BulbLogo Generative Justice:
Value from the Bottom-up

 A conference at RPI, June 27-28 2014

Social problems are often addressed through the top-down forms of “distributive justice”: intervention from government agencies and regulations for example. But science and technology innovations have opened new possibilities for “generative justice”: bottom-up networks that strive for a more equitable and sustainable world through communitarian value generation. Some examples of generative justice involve lay innovation: maker spaces, DIY movements, and “appropriated” technologies.  Other examples are more focused on nature as a generator of value, such as urban agriculture, food justice, and indigenous harvesting. Some focus on the framework of Open Source, putting code, blueprints and manufacturing processes into the public domain. Generative justice can apply to social entrepreneurship, restorative justice,  community media, social solidarity economies, and many other structures that allow those who generate value to directly participate in its benefits, create their own conditions of production, and nurture sustainable paths for its circulation.

We invite presentation and panel proposals on the theory and practice of generative justice. What theories of ethics, law, epistemology and politics can help to define this concept and improve its utility? What research methods are best used to explore it, and in what analytic frameworks can it be deployed? Are the relations between distributive and generative justice best viewed as opposite ends of a continuum? As mutually supportive symbiosis? How might generative justice experiences and outcomes differ across identities such as race, gender, class, and sexual orientation; across geographic and national differences; across ideological and institutional spectrums? How can we distinguish generative justice from bottom-up forms of exploitation, oppression, or unsustainable ecologies? What kinds of technologies and scientific programs might foster more generative justice, and conversely, how might generative justice contribute to better STEM education, research, and infrastructure?  (For more see the Generative Justice wiki)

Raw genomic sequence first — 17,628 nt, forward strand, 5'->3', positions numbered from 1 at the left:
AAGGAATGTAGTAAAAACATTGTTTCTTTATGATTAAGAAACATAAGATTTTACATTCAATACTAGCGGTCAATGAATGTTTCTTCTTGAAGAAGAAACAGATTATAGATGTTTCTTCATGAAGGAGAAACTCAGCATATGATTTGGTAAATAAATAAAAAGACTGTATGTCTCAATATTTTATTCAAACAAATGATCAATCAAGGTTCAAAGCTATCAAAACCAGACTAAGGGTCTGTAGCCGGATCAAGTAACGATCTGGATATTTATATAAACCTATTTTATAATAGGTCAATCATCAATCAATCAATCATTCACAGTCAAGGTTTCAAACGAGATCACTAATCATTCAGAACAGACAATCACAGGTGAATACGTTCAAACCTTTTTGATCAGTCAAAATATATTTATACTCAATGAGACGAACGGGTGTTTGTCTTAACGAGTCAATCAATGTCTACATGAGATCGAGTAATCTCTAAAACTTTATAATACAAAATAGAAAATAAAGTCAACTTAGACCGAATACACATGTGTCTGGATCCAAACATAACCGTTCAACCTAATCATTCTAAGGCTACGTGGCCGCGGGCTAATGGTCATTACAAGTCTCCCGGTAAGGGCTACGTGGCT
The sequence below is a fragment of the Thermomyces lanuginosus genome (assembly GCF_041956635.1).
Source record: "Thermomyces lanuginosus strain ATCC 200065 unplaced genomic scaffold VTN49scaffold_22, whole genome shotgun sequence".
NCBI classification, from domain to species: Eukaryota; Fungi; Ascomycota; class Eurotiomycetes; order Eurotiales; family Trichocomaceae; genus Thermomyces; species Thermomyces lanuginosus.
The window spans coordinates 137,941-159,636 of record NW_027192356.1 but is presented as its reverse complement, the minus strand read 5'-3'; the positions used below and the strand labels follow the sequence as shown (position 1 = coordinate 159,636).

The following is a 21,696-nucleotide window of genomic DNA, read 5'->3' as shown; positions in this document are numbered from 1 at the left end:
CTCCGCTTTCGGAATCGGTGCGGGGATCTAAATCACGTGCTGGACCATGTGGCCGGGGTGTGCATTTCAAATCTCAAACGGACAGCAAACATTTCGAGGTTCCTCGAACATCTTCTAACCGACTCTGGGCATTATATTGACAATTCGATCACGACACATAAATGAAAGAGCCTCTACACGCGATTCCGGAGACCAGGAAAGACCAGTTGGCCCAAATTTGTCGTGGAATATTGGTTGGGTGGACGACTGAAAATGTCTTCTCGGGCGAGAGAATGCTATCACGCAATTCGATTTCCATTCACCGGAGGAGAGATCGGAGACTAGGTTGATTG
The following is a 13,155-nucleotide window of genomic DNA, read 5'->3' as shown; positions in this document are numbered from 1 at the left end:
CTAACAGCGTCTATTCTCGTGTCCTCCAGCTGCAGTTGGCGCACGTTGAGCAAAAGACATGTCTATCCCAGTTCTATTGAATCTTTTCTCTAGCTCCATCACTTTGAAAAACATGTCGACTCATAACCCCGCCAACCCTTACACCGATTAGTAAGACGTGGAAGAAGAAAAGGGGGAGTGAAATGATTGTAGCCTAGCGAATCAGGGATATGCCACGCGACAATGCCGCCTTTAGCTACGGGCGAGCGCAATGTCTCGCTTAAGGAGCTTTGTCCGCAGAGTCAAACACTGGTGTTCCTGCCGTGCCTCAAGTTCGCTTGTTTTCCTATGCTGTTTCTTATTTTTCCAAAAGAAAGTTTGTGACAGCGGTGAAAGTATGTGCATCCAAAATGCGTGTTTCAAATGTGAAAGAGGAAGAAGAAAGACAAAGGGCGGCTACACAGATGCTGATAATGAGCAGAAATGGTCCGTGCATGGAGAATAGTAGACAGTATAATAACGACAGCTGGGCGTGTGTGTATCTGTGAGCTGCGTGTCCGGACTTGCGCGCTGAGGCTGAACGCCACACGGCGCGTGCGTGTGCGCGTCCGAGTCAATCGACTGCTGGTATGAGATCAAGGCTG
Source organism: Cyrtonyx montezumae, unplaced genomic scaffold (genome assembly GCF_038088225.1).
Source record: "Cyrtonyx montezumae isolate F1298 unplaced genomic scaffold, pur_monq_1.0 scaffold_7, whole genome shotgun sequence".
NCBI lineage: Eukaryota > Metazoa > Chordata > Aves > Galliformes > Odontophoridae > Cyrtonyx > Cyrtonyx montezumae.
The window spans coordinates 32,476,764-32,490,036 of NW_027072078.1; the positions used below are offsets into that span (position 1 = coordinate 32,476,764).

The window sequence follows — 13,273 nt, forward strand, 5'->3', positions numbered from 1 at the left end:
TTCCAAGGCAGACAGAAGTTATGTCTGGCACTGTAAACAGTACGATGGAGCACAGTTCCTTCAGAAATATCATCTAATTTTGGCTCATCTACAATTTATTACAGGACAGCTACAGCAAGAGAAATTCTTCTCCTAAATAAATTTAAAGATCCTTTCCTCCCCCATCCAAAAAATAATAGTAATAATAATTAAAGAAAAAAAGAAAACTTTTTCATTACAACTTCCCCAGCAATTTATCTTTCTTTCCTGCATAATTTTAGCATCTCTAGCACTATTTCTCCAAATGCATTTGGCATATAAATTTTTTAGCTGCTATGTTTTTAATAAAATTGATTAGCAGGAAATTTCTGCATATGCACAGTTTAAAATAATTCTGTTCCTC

Keynote speaker Alondra Nelson: “What Black Panthers and Root-Seekers can tell us about Race, Science, and Justice“Alondra Nelson is a professor of sociology and gender studies at Columbia University. In books such as Body and Soul: The Black Panther Party and the Fight Against Medical Discrimination, and the forthcoming Social Life of DNA: Race and Reconciliation after the Genome, she examines the roles and strategies that lay citizens have developed in relations between race, science and justice; from grassroots medical programs to youtube “reveals” of genetic ancestry testing.

Please complete the form below to submit a proposal. Proposals will be considered through April 30, 2014.

 nelson

 

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